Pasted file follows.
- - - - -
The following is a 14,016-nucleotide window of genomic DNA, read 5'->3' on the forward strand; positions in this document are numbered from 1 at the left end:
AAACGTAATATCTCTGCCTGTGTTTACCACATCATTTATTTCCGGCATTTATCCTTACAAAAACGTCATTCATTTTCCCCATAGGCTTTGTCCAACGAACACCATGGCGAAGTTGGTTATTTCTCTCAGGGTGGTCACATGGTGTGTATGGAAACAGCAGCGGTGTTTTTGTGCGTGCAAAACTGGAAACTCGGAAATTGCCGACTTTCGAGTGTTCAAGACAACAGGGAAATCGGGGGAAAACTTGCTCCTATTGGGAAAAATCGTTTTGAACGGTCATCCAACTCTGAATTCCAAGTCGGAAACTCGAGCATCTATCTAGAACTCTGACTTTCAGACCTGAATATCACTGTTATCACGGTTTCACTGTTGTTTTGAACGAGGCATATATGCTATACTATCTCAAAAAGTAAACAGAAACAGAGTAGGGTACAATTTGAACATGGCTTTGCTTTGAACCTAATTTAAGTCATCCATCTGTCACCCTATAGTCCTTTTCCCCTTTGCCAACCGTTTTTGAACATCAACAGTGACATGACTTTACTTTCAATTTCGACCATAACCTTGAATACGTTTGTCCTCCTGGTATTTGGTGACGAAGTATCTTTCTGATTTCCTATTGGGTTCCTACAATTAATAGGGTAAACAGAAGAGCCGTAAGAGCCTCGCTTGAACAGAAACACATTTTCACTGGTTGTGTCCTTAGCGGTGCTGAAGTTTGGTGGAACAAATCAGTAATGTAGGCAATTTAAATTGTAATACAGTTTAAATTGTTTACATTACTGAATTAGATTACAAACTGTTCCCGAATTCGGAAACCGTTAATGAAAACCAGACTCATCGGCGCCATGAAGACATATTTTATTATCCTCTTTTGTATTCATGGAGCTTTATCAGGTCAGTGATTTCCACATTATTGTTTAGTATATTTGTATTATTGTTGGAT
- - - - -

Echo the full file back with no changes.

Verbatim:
The following is a 14,016-nucleotide window of genomic DNA, read 5'->3' on the forward strand; positions in this document are numbered from 1 at the left end:
AAACGTAATATCTCTGCCTGTGTTTACCACATCATTTATTTCCGGCATTTATCCTTACAAAAACGTCATTCATTTTCCCCATAGGCTTTGTCCAACGAACACCATGGCGAAGTTGGTTATTTCTCTCAGGGTGGTCACATGGTGTGTATGGAAACAGCAGCGGTGTTTTTGTGCGTGCAAAACTGGAAACTCGGAAATTGCCGACTTTCGAGTGTTCAAGACAACAGGGAAATCGGGGGAAAACTTGCTCCTATTGGGAAAAATCGTTTTGAACGGTCATCCAACTCTGAATTCCAAGTCGGAAACTCGAGCATCTATCTAGAACTCTGACTTTCAGACCTGAATATCACTGTTATCACGGTTTCACTGTTGTTTTGAACGAGGCATATATGCTATACTATCTCAAAAAGTAAACAGAAACAGAGTAGGGTACAATTTGAACATGGCTTTGCTTTGAACCTAATTTAAGTCATCCATCTGTCACCCTATAGTCCTTTTCCCCTTTGCCAACCGTTTTTGAACATCAACAGTGACATGACTTTACTTTCAATTTCGACCATAACCTTGAATACGTTTGTCCTCCTGGTATTTGGTGACGAAGTATCTTTCTGATTTCCTATTGGGTTCCTACAATTAATAGGGTAAACAGAAGAGCCGTAAGAGCCTCGCTTGAACAGAAACACATTTTCACTGGTTGTGTCCTTAGCGGTGCTGAAGTTTGGTGGAACAAATCAGTAATGTAGGCAATTTAAATTGTAATACAGTTTAAATTGTTTACATTACTGAATTAGATTACAAACTGTTCCCGAATTCGGAAACCGTTAATGAAAACCAGACTCATCGGCGCCATGAAGACATATTTTATTATCCTCTTTTGTATTCATGGAGCTTTATCAGGTCAGTGATTTCCACATTATTGTTTAGTATATTTGTATTATTGTTGGAT